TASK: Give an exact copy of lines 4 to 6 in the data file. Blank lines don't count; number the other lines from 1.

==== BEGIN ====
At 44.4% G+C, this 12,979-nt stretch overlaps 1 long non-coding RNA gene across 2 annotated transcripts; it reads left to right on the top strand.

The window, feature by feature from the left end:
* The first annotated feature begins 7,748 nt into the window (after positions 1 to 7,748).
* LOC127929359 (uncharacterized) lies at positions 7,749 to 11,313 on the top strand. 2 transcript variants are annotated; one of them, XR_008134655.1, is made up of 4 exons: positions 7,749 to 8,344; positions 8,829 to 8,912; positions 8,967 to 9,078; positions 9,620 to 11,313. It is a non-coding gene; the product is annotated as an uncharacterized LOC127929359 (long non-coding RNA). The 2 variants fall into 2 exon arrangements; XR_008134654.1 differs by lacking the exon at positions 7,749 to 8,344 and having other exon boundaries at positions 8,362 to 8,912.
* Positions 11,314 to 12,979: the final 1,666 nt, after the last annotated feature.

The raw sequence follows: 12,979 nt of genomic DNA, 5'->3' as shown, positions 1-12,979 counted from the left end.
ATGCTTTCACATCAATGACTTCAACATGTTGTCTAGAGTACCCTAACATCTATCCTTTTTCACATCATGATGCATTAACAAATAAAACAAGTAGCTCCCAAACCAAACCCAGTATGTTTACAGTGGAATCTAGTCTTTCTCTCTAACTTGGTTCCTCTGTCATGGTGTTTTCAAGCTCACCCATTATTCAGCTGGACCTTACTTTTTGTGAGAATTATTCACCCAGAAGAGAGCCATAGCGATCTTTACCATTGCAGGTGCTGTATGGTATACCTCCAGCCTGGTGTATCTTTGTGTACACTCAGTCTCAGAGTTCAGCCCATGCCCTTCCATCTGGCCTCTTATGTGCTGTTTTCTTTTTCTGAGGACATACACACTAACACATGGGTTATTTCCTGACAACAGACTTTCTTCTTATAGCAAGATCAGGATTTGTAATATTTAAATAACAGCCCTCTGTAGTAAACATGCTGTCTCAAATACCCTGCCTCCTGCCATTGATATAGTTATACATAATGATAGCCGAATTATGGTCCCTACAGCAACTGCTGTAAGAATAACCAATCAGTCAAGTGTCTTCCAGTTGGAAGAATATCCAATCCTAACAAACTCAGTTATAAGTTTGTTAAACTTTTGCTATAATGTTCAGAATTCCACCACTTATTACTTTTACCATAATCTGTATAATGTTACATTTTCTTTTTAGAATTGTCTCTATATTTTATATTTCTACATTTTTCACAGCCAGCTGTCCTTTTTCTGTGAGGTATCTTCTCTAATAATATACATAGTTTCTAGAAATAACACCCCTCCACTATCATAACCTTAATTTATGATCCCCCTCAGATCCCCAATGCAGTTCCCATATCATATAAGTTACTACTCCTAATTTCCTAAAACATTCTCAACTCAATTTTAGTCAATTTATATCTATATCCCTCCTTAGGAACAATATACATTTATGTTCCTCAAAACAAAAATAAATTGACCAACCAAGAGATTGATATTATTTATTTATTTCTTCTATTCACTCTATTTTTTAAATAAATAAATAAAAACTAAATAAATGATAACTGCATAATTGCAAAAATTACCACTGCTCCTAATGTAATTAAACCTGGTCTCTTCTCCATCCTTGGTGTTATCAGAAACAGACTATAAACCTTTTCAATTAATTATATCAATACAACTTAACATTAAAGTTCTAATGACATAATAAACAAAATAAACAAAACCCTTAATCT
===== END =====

* LOC127929359 (uncharacterized) lies at positions 7,749 to 11,313 on the top strand. 2 transcript variants are annotated; one of them, XR_008134655.1, is made up of 4 exons: positions 7,749 to 8,344; positions 8,829 to 8,912; positions 8,967 to 9,078; positions 9,620 to 11,313. It is a non-coding gene; the product is annotated as an uncharacterized LOC127929359 (long non-coding RNA). The 2 variants fall into 2 exon arrangements; XR_008134654.1 differs by lacking the exon at positions 7,749 to 8,344 and having other exon boundaries at positions 8,362 to 8,912.
* Positions 11,314 to 12,979: the final 1,666 nt, after the last annotated feature.

The raw sequence follows: 12,979 nt of genomic DNA, 5'->3' as shown, positions 1-12,979 counted from the left end.